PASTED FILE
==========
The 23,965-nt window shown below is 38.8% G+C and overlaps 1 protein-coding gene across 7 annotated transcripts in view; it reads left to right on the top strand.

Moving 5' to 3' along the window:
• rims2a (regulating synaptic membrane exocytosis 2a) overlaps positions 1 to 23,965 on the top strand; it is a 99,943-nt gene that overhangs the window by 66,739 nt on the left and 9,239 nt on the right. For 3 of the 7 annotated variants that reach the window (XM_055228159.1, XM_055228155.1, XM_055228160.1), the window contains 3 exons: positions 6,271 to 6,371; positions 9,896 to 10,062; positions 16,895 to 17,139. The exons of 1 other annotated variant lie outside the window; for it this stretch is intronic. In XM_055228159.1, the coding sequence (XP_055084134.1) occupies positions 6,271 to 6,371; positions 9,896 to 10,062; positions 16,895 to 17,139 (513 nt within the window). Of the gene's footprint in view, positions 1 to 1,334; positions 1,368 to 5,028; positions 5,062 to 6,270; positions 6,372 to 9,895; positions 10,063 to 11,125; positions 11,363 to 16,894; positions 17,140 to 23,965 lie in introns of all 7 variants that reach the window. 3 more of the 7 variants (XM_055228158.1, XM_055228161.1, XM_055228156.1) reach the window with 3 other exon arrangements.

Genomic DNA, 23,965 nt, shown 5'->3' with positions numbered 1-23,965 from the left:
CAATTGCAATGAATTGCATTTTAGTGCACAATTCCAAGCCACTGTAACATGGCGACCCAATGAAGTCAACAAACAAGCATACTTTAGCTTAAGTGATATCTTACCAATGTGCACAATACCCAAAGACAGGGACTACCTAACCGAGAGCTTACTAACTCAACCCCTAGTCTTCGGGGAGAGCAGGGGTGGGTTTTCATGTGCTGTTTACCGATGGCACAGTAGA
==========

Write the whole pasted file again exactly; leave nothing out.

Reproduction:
The 23,965-nt window shown below is 38.8% G+C and overlaps 1 protein-coding gene across 7 annotated transcripts in view; it reads left to right on the top strand.

Moving 5' to 3' along the window:
• rims2a (regulating synaptic membrane exocytosis 2a) overlaps positions 1 to 23,965 on the top strand; it is a 99,943-nt gene that overhangs the window by 66,739 nt on the left and 9,239 nt on the right. For 3 of the 7 annotated variants that reach the window (XM_055228159.1, XM_055228155.1, XM_055228160.1), the window contains 3 exons: positions 6,271 to 6,371; positions 9,896 to 10,062; positions 16,895 to 17,139. The exons of 1 other annotated variant lie outside the window; for it this stretch is intronic. In XM_055228159.1, the coding sequence (XP_055084134.1) occupies positions 6,271 to 6,371; positions 9,896 to 10,062; positions 16,895 to 17,139 (513 nt within the window). Of the gene's footprint in view, positions 1 to 1,334; positions 1,368 to 5,028; positions 5,062 to 6,270; positions 6,372 to 9,895; positions 10,063 to 11,125; positions 11,363 to 16,894; positions 17,140 to 23,965 lie in introns of all 7 variants that reach the window. 3 more of the 7 variants (XM_055228158.1, XM_055228161.1, XM_055228156.1) reach the window with 3 other exon arrangements.

Genomic DNA, 23,965 nt, shown 5'->3' with positions numbered 1-23,965 from the left:
CAATTGCAATGAATTGCATTTTAGTGCACAATTCCAAGCCACTGTAACATGGCGACCCAATGAAGTCAACAAACAAGCATACTTTAGCTTAAGTGATATCTTACCAATGTGCACAATACCCAAAGACAGGGACTACCTAACCGAGAGCTTACTAACTCAACCCCTAGTCTTCGGGGAGAGCAGGGGTGGGTTTTCATGTGCTGTTTACCGATGGCACAGTAGA